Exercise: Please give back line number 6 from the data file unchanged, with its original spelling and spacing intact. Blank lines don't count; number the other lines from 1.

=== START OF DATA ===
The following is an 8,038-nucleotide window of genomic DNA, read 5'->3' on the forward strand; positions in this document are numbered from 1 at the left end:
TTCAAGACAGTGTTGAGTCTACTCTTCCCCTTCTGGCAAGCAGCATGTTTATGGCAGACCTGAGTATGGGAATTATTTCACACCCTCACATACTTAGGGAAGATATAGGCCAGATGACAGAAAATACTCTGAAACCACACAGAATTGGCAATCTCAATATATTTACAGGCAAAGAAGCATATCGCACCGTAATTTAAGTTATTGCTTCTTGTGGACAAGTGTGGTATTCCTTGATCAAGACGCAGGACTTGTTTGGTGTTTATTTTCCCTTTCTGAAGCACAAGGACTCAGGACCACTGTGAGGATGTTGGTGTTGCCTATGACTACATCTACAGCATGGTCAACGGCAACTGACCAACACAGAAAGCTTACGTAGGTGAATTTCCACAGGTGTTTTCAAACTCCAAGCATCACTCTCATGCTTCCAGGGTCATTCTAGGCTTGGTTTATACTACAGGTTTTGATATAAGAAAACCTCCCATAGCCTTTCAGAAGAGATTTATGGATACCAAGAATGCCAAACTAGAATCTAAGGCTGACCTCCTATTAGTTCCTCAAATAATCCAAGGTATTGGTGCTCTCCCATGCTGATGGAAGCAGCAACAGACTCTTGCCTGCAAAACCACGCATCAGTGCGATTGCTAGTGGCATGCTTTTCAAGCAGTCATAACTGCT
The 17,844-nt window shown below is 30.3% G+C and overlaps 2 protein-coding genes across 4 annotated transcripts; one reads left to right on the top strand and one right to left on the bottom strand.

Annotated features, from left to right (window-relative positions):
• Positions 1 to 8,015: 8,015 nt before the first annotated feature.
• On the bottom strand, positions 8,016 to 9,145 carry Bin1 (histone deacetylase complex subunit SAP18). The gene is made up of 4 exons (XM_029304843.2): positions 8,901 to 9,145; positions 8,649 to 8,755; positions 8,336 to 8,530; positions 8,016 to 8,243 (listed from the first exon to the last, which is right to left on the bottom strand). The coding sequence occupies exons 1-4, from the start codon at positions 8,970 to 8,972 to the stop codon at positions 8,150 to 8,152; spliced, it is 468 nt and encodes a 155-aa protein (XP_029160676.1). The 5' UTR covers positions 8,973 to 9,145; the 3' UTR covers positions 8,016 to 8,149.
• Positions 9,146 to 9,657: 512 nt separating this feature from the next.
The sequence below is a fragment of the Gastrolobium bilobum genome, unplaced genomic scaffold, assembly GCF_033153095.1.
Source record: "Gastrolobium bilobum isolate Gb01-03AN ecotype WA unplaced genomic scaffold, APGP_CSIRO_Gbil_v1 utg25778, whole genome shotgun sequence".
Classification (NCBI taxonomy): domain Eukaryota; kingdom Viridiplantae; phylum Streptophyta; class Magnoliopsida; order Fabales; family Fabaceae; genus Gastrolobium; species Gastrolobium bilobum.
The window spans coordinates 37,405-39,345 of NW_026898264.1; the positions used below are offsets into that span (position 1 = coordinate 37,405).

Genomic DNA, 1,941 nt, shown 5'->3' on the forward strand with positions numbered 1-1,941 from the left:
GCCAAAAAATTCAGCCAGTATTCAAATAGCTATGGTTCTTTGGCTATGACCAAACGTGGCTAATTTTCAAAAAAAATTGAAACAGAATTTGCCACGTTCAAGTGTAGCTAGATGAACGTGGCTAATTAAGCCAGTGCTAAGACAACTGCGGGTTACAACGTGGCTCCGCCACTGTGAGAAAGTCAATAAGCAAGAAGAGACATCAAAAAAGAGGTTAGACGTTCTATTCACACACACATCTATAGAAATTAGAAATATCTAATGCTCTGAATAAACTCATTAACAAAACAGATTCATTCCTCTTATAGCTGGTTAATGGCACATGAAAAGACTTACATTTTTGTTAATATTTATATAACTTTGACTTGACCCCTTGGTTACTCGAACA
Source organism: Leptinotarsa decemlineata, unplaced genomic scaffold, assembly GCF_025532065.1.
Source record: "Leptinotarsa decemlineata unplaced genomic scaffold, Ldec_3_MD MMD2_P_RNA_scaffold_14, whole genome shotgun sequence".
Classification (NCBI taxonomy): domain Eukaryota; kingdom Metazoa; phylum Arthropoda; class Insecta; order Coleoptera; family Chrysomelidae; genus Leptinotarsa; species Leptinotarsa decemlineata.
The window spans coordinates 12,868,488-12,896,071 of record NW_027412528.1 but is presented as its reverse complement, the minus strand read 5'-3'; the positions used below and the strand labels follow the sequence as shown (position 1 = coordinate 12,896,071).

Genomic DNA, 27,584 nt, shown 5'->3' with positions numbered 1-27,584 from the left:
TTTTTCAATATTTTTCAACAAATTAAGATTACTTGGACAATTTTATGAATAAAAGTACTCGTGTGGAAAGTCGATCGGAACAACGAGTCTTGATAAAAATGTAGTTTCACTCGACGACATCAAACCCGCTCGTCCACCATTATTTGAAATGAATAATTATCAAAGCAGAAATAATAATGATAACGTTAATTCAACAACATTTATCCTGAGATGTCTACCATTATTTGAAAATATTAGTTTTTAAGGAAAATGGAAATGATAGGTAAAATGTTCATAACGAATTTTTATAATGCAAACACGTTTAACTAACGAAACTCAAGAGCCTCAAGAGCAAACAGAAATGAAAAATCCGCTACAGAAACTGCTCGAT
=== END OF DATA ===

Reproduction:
• On the bottom strand, positions 8,016 to 9,145 carry Bin1 (histone deacetylase complex subunit SAP18). The gene is made up of 4 exons (XM_029304843.2): positions 8,901 to 9,145; positions 8,649 to 8,755; positions 8,336 to 8,530; positions 8,016 to 8,243 (listed from the first exon to the last, which is right to left on the bottom strand). The coding sequence occupies exons 1-4, from the start codon at positions 8,970 to 8,972 to the stop codon at positions 8,150 to 8,152; spliced, it is 468 nt and encodes a 155-aa protein (XP_029160676.1). The 5' UTR covers positions 8,973 to 9,145; the 3' UTR covers positions 8,016 to 8,149.